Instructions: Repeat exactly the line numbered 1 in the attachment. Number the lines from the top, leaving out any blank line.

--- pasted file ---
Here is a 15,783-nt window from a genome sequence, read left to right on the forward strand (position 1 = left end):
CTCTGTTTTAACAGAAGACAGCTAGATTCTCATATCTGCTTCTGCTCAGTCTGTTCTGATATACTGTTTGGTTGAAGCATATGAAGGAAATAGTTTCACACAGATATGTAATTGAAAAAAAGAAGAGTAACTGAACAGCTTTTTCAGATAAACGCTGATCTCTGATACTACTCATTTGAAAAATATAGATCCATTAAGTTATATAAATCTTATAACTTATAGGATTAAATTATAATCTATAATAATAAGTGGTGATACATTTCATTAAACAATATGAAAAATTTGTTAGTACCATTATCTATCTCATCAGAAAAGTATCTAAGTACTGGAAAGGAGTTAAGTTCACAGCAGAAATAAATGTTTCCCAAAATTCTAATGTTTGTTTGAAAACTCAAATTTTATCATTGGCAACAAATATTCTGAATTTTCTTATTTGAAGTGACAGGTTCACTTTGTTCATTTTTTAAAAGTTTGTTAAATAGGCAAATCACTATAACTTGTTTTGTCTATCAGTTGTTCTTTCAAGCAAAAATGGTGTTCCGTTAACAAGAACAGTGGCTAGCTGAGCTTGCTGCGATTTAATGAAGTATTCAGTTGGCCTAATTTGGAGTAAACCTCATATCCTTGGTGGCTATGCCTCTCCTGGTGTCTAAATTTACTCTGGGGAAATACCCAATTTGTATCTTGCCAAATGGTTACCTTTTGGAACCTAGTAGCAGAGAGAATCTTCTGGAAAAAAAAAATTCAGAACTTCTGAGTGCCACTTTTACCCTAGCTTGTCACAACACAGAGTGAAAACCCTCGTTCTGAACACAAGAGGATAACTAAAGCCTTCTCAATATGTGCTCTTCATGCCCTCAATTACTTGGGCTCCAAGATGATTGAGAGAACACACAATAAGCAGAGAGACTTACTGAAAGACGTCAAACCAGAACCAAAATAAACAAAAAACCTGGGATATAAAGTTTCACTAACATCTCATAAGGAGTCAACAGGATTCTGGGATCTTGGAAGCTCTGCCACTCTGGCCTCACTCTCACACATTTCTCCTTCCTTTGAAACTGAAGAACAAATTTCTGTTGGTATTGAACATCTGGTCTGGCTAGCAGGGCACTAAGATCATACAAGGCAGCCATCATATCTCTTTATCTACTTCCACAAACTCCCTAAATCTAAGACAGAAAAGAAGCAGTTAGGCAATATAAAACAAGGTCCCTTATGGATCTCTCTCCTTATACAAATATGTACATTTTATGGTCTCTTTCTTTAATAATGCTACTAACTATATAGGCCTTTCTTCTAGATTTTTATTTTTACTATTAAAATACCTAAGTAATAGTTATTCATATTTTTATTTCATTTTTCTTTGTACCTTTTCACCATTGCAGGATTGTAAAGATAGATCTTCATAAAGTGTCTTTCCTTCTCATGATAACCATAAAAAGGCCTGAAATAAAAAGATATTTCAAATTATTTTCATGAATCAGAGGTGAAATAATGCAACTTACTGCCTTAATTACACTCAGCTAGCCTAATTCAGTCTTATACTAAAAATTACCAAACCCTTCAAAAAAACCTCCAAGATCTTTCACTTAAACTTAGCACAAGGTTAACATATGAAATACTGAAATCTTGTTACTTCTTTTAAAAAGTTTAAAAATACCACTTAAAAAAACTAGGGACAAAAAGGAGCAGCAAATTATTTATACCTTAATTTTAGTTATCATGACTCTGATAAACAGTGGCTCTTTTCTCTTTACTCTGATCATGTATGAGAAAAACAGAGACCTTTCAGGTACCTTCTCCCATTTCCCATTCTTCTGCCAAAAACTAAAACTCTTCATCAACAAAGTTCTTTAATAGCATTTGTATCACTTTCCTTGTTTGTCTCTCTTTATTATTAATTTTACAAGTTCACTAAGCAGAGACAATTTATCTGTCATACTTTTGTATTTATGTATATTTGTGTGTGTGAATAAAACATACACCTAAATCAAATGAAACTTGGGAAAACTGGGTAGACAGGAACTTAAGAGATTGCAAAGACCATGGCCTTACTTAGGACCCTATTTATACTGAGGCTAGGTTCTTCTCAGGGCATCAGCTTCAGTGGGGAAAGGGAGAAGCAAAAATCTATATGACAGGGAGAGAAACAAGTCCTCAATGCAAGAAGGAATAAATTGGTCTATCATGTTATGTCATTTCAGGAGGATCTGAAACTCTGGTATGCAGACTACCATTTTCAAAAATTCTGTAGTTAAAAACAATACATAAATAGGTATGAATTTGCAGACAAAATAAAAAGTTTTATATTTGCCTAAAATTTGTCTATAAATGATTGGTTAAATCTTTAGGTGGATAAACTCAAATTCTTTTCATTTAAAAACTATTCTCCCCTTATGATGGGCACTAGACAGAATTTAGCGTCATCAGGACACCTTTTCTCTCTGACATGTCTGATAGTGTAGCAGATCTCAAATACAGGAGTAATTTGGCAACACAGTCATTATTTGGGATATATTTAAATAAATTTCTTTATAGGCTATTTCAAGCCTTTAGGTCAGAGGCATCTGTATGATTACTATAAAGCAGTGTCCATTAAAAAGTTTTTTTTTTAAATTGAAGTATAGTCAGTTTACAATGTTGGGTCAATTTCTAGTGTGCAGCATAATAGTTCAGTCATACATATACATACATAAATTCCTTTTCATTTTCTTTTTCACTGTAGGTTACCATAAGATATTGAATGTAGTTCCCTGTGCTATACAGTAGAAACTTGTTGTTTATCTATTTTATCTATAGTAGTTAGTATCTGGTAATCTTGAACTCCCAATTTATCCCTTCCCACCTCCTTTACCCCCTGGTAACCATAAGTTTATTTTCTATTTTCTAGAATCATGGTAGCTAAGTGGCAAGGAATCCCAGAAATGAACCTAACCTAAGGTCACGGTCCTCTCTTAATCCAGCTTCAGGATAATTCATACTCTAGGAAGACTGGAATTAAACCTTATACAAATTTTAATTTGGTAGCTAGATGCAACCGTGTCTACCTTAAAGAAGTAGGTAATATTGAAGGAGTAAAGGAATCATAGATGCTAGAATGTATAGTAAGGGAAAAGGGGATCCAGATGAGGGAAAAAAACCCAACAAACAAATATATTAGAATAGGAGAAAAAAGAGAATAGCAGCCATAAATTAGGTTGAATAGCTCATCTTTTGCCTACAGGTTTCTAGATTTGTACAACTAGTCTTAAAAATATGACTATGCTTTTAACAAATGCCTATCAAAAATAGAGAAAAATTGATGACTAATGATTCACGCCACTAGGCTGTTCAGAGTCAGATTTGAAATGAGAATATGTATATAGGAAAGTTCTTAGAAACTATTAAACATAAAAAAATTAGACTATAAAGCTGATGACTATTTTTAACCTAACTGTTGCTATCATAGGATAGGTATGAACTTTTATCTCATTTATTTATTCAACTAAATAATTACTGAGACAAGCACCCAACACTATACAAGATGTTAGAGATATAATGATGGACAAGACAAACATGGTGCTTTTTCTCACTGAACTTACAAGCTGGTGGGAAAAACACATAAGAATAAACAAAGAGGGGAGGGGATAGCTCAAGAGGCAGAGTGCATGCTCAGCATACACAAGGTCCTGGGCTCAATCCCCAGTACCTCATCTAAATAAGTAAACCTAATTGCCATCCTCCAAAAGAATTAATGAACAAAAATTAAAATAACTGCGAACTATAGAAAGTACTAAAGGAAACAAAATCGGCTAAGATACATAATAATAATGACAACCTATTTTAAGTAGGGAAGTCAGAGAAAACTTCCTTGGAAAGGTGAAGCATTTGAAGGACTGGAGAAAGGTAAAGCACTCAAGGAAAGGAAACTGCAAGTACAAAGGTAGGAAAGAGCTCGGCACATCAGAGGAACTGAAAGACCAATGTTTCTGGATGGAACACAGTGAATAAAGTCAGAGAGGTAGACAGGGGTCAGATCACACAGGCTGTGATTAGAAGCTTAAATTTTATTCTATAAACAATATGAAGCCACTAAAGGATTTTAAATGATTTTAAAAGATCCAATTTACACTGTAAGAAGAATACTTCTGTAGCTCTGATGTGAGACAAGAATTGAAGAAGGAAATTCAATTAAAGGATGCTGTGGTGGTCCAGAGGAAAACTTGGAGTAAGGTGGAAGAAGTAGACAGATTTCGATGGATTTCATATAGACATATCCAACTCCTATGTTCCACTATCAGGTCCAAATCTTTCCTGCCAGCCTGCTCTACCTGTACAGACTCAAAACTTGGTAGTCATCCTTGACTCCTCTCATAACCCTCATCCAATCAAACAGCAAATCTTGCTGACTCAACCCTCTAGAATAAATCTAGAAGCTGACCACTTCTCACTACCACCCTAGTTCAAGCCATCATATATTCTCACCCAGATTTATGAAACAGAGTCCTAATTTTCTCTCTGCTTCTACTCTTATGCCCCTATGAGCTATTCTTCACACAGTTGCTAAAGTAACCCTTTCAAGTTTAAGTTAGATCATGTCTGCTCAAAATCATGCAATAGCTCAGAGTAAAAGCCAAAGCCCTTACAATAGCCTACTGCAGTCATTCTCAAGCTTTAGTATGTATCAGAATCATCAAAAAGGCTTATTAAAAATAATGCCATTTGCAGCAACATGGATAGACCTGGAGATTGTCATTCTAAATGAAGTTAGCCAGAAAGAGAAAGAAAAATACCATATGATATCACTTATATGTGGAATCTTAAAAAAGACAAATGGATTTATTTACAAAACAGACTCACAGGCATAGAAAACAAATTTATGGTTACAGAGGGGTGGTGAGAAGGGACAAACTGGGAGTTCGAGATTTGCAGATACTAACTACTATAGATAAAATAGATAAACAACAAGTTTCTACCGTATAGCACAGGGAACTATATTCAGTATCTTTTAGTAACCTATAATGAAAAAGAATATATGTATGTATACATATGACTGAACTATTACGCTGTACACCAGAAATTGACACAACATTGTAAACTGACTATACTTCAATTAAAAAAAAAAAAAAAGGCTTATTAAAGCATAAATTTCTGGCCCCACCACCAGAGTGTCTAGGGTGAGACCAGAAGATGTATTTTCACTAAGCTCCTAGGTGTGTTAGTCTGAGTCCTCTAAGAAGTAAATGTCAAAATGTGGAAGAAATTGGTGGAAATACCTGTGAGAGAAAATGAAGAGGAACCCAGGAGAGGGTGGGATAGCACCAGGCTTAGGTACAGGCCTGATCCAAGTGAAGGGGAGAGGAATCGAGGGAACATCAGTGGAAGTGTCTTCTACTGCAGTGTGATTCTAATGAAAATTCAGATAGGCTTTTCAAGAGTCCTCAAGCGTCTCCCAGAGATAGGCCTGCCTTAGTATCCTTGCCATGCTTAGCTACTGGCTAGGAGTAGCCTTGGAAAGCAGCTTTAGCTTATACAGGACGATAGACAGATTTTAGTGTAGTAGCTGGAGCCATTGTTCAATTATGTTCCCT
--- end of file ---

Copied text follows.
Here is a 15,783-nt window from a genome sequence, read left to right on the forward strand (position 1 = left end):